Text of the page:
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April 4, 2009 2:13 am
The New England Journal of Medicine recently published research findings on prostate cancer screening. The results, from my reading at least, showed that screening was not terribly useful. So I was bewildered by subsequent media coverage that urged men to exercise “their right” to a prostate specific antigen blood test or PSA. A number of people called for the UK urgently to review its PSA screening policy.
The problem is that many prostate cancers are “benign” in their behaviour – men die with, rather than from, them – and the treatment is worse than the disease. The difficulty is in distinguishing these more placid tumours from aggressive ones.
The NEJM reported on two randomised controlled trials, one from Europe and the other from the US, where the PSA test is already widely used. The US study, involving almost 77,000 men, assigned half to PSA screening for six years and rectal examination for four years. The other group had “usual care”. After seven to 10 years’ follow-up, there was no significant difference in the mortality rate between the two groups.
The European study assigned 182,000 men to either PSA screening approximately once every four years, or to none. The conclusion was that screening “reduced the rate of death from prostate cancer by 20 per cent” but “was associated with a high risk of overdiagnosis”. In other words, over a period of nine years, in order to prevent one death from prostate cancer, 1,410 men have to be screened, and 48 men would have to be treated for prostate cancer despite the fact that they would not be harmed by the condition. However, both are interim, not final, results. Other large studies are ongoing.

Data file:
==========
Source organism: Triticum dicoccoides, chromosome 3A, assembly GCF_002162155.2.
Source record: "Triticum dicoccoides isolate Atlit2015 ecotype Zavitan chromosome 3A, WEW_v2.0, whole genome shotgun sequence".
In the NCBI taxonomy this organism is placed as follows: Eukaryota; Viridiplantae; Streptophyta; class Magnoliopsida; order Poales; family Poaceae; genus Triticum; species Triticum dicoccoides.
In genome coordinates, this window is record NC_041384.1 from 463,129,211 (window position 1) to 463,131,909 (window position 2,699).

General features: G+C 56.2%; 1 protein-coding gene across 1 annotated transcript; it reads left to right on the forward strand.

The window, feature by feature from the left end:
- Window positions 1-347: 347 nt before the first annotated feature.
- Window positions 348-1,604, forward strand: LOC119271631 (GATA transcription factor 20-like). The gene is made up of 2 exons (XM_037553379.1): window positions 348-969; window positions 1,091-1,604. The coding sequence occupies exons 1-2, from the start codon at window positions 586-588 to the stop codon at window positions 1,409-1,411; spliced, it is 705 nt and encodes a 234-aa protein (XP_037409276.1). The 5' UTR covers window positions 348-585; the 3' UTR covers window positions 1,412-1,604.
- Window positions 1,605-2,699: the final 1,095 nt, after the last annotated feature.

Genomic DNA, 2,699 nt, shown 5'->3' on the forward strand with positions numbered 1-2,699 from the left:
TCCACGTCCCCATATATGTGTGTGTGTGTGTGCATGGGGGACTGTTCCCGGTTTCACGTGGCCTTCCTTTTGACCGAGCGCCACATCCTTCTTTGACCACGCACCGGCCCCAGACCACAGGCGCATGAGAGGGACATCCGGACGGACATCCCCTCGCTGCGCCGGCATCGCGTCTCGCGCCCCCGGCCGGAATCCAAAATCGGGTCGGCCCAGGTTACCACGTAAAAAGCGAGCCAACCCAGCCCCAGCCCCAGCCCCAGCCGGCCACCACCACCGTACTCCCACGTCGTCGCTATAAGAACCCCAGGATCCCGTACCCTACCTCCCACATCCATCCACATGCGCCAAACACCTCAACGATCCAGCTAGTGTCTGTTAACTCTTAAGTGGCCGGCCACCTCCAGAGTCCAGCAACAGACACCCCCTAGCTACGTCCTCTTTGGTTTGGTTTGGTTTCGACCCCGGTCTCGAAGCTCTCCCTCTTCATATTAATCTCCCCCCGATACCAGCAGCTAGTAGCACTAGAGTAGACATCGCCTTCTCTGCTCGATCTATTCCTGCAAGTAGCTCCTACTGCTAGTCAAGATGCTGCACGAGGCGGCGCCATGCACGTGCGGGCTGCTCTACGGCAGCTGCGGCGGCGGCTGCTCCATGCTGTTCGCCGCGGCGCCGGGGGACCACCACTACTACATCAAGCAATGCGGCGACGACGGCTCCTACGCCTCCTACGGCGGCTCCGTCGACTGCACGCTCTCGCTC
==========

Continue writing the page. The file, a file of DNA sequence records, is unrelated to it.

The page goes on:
It seems to me that PSA screening is either an ineffective or marginally effective intervention with significant side-effects. Men do have a right to the test. But the doctor has a duty to ensure that the pros and cons are explained adequately and fairly. However, doctors are also ethically bound to “do no harm”, so should they perform PSA screening at all? Once I would have argued for the patient to be autonomous, and for the doctor to support and facilitate. Now I’m not so sure.
Cervical cancer screening is also in the news because of a young and famous victim. As a result, there have been calls to start screening women under 25, the current age at which testing starts in England. However, when this was recently tried on the NHS, it was stopped because it produced numerous false positives and offered only a minute chance of preventing a death. If we respond more to hysteria than fact, it is unlikely that we are going make better health decisions any time soon.
Margaret McCartney is a GP in Glasgow.
For lively discussion of the latest medical issues go to Margaret McCartney’s blog
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